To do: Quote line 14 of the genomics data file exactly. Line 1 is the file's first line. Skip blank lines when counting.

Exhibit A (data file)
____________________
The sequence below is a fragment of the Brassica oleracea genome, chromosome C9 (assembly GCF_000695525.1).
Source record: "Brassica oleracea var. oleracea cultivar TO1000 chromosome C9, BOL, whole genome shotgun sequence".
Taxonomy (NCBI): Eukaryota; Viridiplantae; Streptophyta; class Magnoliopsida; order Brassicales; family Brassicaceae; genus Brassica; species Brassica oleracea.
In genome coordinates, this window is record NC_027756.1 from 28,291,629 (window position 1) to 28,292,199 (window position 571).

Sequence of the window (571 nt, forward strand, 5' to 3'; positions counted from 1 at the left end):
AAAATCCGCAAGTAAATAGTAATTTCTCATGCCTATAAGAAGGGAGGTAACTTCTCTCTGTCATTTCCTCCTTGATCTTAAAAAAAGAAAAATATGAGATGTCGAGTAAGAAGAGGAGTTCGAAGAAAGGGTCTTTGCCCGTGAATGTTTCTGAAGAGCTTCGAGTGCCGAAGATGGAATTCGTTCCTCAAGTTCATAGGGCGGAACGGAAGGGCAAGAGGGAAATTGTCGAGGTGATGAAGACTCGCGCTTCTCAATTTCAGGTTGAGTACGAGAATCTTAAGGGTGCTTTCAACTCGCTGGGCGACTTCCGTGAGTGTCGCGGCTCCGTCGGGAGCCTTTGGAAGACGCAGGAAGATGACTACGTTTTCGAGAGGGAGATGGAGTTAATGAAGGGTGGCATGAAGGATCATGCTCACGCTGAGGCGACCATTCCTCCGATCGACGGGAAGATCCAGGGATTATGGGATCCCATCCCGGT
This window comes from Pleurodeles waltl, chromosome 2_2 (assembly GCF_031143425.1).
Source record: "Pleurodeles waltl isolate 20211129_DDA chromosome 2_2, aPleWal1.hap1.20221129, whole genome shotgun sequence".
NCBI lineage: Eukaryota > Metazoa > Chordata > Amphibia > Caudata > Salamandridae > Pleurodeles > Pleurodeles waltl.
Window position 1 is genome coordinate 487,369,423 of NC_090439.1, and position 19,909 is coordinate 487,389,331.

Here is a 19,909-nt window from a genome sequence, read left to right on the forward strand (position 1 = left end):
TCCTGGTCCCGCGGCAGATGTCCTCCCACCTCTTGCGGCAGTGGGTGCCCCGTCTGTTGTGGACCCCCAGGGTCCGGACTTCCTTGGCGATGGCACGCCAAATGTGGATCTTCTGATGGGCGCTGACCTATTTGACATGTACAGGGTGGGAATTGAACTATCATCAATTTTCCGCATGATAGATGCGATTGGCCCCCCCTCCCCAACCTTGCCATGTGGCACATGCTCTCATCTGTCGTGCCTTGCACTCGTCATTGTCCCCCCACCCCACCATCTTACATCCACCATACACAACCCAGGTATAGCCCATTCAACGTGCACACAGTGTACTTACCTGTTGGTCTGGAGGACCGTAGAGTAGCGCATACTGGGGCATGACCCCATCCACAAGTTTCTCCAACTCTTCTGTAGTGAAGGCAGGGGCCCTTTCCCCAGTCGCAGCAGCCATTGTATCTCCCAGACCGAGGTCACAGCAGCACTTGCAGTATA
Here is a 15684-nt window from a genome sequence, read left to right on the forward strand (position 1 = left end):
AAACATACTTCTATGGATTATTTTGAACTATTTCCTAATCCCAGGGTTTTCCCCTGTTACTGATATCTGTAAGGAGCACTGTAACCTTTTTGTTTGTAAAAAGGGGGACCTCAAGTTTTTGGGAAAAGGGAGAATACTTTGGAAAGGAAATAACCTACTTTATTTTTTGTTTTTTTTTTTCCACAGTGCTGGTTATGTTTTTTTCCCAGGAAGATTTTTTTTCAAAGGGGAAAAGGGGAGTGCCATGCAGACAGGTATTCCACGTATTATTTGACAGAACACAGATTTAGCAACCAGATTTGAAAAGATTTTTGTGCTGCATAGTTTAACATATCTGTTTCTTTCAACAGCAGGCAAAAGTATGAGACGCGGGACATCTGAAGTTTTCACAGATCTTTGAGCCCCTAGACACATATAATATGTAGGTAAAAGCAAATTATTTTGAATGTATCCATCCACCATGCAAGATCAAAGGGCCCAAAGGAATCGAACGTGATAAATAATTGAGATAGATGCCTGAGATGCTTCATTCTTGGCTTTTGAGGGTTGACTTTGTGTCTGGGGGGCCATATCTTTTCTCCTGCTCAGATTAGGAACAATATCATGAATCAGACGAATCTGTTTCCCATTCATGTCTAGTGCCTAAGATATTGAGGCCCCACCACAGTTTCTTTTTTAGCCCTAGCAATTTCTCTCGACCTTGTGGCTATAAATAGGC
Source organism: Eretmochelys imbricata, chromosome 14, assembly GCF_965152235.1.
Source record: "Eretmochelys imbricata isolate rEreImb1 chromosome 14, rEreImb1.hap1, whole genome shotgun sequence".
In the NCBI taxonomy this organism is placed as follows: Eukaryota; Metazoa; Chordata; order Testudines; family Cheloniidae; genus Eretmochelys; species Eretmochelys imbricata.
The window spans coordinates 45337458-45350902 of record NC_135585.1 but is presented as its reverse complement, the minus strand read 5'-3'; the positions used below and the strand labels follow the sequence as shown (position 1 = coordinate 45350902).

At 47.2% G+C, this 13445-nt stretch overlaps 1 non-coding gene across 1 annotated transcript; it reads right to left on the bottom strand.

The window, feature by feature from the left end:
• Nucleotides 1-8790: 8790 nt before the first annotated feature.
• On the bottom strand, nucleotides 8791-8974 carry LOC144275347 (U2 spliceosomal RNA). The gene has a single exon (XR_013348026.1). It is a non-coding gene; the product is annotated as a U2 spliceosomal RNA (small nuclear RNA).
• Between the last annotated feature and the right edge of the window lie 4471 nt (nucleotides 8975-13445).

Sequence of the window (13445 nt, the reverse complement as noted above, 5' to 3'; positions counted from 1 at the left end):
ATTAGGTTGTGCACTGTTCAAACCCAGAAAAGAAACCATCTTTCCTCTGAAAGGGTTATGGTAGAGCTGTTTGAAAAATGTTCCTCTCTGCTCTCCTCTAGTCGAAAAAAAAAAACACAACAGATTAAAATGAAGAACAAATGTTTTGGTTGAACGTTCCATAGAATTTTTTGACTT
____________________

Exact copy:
AAACATACTTCTATGGATTATTTTGAACTATTTCCTAATCCCAGGGTTTTCCCCTGTTACTGATATCTGTAAGGAGCACTGTAACCTTTTTGTTTGTAAAAAGGGGGACCTCAAGTTTTTGGGAAAAGGGAGAATACTTTGGAAAGGAAATAACCTACTTTATTTTTTGTTTTTTTTTTTCCACAGTGCTGGTTATGTTTTTTTCCCAGGAAGATTTTTTTTCAAAGGGGAAAAGGGGAGTGCCATGCAGACAGGTATTCCACGTATTATTTGACAGAACACAGATTTAGCAACCAGATTTGAAAAGATTTTTGTGCTGCATAGTTTAACATATCTGTTTCTTTCAACAGCAGGCAAAAGTATGAGACGCGGGACATCTGAAGTTTTCACAGATCTTTGAGCCCCTAGACACATATAATATGTAGGTAAAAGCAAATTATTTTGAATGTATCCATCCACCATGCAAGATCAAAGGGCCCAAAGGAATCGAACGTGATAAATAATTGAGATAGATGCCTGAGATGCTTCATTCTTGGCTTTTGAGGGTTGACTTTGTGTCTGGGGGGCCATATCTTTTCTCCTGCTCAGATTAGGAACAATATCATGAATCAGACGAATCTGTTTCCCATTCATGTCTAGTGCCTAAGATATTGAGGCCCCACCACAGTTTCTTTTTTAGCCCTAGCAATTTCTCTCGACCTTGTGGCTATAAATAGGC